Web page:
Comfort Life - Your guide to retirement & care

Active Adult Living Communities

Maintain your passions & hobbies

Find active lifestyle communities now

Active adult communities offer the best in retirement living, creating a community of like-minded people, while removing many of the mundane burdens of life in a regular community or suburb. Active adult or adult lifestyle communities represent the biggest trend in retirement living in Canada, precisely because of their appeal. It's retirement that rocks. You live in community with people who not only share your interests and passions, and who will also expose you to new and exciting opportunities and become great friends along the way.


Bungalow (ranch-style) communities or other subdivision-style communities consist of several acres of what may be a closed community of hundreds of homes. All homes in the area will be ideal for retired couples or even singles who want to live in a friendly little community – like a small town full of people your own age, interests and background. Some of these can have very lovely locations, such as proximity to water, seclusion from busy highways, heavily wooded areas, etc. People in this style of community say it's like living in a cottage year round.

These active lifestyle villages (as some of them will, in fact, be like) may have an onsite tennis court, golf course, restaurant, fitness center, library, walking trails... the list goes on. All of these amenities will foster a close-knit community of those 50 and older, forming new friendships or strengthening older ones.

Condo communities for active living are typically situated in a city, but may have some pastoral features like landscaped gardens, ponds, walking trails, etc., and they may be situated near parks or other greenspace. Inside the building or buildings there may be a games room, a chapel, a lounge or bar and other amenities. Contemporary condo communities will be built with maximum accessibility in mind. Townhouse complexes are typically found in residential neighborhoods in a city or town.

Gated communities

These are an attractive, even prestigious option within the sphere of active adult lifestyle. This type of community may be bungalows or houses, with the added security and exclusivity offered by a secured gate. Golf courses and other amenities may also be a feature of the community, and services such as snow shoveling and grass cutting may also be covered by costs. These may include a recreation centre, hiking trails, the list goes on. Check communities for more details.

Gated communities are rarer in Canada than they are in the United States, but more crop up all the time, especially in Canada's larger cities. The security here is simply not available through any other means, and these are especially ideal for couples who spend a lot of time traveling or otherwise away from home. The added security means that your home is invulnerable to random break-ins or any other type of crime.

"We want to be sure that our home is secure when we are away," says Gail, owner of a gated community home in the city of Toronto. "We travel at least six months of the year, and we’ve never had to worry about our home, never had to ask our kids to check up on it and never had any problem coming back to our home after we've been away for an extended period of time."

Golfing communities

Making your own home the nineteenth hole (not necessarily vice versa!)

One of the most sought-after features in any adult lifestyle community is a golf course. Of course, a driving range, putting green and even a mini-putt are also nice to have. Lots of people are looking to "trade in their riding lawnmower for a golf cart" when they sell off their family home. Comfort Life lists homes with both 9 hole and 18 hole courses, and many active lifestyle communities are at least near a golf course. For many people, golfing and retirement go together like hand and (golfing) glove.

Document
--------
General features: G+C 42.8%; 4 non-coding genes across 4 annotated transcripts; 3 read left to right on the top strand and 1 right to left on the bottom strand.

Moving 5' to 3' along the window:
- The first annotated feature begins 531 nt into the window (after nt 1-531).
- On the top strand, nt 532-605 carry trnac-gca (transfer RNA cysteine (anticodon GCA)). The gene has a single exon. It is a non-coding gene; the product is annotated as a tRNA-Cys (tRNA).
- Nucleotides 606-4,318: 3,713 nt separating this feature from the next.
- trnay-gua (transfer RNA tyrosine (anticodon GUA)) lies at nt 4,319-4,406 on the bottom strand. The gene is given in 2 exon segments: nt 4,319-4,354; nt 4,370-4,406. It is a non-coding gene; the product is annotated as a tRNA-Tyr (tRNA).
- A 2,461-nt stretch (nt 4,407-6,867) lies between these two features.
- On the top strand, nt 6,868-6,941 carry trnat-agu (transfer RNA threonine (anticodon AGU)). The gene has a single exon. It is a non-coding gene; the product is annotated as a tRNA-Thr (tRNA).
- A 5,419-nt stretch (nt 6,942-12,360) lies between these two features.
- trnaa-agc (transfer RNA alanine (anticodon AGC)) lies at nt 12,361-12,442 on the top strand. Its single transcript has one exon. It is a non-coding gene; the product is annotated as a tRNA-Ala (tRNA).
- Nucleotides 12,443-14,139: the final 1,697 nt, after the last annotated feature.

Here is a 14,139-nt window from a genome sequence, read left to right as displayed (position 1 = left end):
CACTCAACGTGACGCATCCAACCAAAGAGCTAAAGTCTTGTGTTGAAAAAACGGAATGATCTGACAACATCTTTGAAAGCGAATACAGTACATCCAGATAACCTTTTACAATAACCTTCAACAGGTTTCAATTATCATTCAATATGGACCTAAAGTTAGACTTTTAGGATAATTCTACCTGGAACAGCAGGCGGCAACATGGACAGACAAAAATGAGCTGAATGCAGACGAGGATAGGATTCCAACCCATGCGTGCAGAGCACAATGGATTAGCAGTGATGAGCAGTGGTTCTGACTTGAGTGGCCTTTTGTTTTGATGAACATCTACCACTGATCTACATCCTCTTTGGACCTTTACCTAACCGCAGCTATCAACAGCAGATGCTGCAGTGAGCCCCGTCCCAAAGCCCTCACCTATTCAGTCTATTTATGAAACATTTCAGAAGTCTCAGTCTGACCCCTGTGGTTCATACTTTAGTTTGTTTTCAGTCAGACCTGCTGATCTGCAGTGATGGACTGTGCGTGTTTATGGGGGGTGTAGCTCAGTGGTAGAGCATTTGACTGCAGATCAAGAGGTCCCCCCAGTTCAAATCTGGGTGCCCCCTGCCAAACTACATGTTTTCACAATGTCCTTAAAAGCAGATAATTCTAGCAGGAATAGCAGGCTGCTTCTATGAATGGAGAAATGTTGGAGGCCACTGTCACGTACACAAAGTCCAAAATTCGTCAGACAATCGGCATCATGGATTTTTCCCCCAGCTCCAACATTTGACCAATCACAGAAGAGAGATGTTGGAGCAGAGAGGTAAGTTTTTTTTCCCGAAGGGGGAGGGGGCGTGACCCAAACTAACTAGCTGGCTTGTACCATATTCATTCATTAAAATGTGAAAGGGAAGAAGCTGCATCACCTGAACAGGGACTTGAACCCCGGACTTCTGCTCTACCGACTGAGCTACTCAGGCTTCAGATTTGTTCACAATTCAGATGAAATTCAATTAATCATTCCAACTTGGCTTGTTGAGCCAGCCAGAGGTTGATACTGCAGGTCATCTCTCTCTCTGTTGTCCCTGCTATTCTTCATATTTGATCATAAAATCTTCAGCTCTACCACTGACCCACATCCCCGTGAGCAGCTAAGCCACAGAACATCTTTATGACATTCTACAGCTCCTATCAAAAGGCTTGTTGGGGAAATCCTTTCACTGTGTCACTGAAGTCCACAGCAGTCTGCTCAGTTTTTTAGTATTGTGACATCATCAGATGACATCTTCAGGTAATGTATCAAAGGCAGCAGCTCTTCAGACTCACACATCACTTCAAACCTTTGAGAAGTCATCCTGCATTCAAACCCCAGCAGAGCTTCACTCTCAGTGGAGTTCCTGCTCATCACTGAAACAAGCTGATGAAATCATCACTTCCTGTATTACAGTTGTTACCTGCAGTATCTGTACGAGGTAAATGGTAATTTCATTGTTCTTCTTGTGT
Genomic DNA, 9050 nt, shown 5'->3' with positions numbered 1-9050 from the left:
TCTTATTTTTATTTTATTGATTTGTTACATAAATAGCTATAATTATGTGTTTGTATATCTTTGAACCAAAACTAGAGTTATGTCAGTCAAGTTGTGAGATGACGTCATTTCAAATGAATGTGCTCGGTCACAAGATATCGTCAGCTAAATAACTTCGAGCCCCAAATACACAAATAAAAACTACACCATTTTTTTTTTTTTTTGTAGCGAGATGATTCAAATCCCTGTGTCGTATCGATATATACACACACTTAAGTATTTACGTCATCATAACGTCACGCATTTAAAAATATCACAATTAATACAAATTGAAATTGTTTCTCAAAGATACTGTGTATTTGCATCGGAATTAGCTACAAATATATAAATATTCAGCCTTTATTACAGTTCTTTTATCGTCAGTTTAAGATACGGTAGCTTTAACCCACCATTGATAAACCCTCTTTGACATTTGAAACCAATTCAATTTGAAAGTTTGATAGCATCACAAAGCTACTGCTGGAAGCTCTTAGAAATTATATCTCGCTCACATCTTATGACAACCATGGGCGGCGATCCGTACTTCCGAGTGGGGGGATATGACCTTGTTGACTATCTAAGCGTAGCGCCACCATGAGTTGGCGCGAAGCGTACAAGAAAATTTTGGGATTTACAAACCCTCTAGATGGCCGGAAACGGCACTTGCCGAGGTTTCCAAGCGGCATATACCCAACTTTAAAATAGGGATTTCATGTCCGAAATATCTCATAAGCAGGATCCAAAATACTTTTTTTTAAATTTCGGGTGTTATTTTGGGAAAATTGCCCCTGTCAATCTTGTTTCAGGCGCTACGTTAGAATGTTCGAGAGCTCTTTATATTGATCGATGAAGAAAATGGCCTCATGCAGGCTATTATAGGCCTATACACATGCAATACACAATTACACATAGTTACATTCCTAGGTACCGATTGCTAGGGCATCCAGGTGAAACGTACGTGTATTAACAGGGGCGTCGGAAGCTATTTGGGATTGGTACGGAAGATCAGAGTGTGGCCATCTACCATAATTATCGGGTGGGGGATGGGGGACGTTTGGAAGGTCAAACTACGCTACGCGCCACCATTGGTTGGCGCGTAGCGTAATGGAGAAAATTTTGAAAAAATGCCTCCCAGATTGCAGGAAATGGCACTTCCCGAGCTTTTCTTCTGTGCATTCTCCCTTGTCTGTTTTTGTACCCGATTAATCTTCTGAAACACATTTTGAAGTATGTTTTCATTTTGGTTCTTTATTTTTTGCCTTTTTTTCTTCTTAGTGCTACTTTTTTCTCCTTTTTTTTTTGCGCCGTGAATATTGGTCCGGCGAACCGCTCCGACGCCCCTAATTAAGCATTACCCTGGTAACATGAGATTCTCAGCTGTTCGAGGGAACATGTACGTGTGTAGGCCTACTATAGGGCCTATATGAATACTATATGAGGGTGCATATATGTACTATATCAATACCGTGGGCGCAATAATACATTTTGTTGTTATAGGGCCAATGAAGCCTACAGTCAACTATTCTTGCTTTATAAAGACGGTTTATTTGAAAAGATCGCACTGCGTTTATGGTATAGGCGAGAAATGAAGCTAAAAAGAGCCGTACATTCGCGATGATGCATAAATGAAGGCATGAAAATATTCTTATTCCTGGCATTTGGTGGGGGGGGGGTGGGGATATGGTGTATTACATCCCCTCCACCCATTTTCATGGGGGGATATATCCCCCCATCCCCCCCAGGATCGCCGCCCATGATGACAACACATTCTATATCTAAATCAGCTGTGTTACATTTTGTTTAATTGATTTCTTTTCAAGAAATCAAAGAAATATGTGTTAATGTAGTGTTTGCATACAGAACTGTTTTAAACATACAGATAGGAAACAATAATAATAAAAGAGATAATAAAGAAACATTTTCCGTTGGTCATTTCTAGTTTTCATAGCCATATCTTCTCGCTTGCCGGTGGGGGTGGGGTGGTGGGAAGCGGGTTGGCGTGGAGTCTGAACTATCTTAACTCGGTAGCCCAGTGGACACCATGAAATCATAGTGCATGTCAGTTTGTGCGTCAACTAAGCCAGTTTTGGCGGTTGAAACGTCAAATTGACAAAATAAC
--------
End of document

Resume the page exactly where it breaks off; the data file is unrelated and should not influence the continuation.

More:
If you're moving into a golf community, be sure to learn everything about guests' policy, dress codes, availability of golf carts and other concerns you might have.

Ed King, one resident of a golf community in Toronto says it well: "We love our new home at the golf course."

Many active lifestyle communities feature biking and hiking trails

For communities or new phases that are under development, there are specific questions and concerns that come up for new home buyers. Here are some concerns to dig into with sales agents, or in your own research:

What type of assessments have there been? Find out all you can about objective material written about the community, including information from local municipal government or any other bodies. At least scan these and research online to make sure there is nothing amiss.

What introductory materials or packages are available? For example, some communities offer a weekend getaway that lets you try out the community experience for a weekend or even longer. This is an ideal way to try out living there, but be aware of any signs that people may be "putting on a face". Other developments offer online videos or DVD packages that can be an informative way to introduce yourself from afar. New developments may also host a presentation night, where you can learn everything you may want.

Does the community or the builder have a "sinking fund"? A sinking fund provides capital for improvements or upgrades to community property or to ensure that communal costs are covered for the foreseeable future. It's nice to know if the community will be re-investing in its future.

What is the reputation of the builder; especially, how stable are the builder's finances? Learn all you can about the community’s financial background. Some communities are begun under the best of intentions but the developer has encountered difficulties, financial or otherwise. Building projects or developments are sometimes hit during economic downturns. Properties may be selling slower than anticipated; this may affect a variety of factors such as dealing with ongoing construction or poor property maintenance of unsold land, which may concern you.

How many floor plans are offered by each new community you are considering? If you are comparing across communities, we suggest you pick out one floor plan from each community then compare your choices. Consider the possibility that your accessibility needs may change, then consider the adaptability of the home or community to increased accessibility requirements. Different municipalities or different active adult lifestyle communities may have very different possibilities when it comes to adaptability.

What are zoning bylaws for the areas in and around the development? If there are nothing but farmers' fields or forested areas around the community, don't assume that's how it's always going to be. Get to know what has been zoned for the area or what changes in local zoning might be in the works.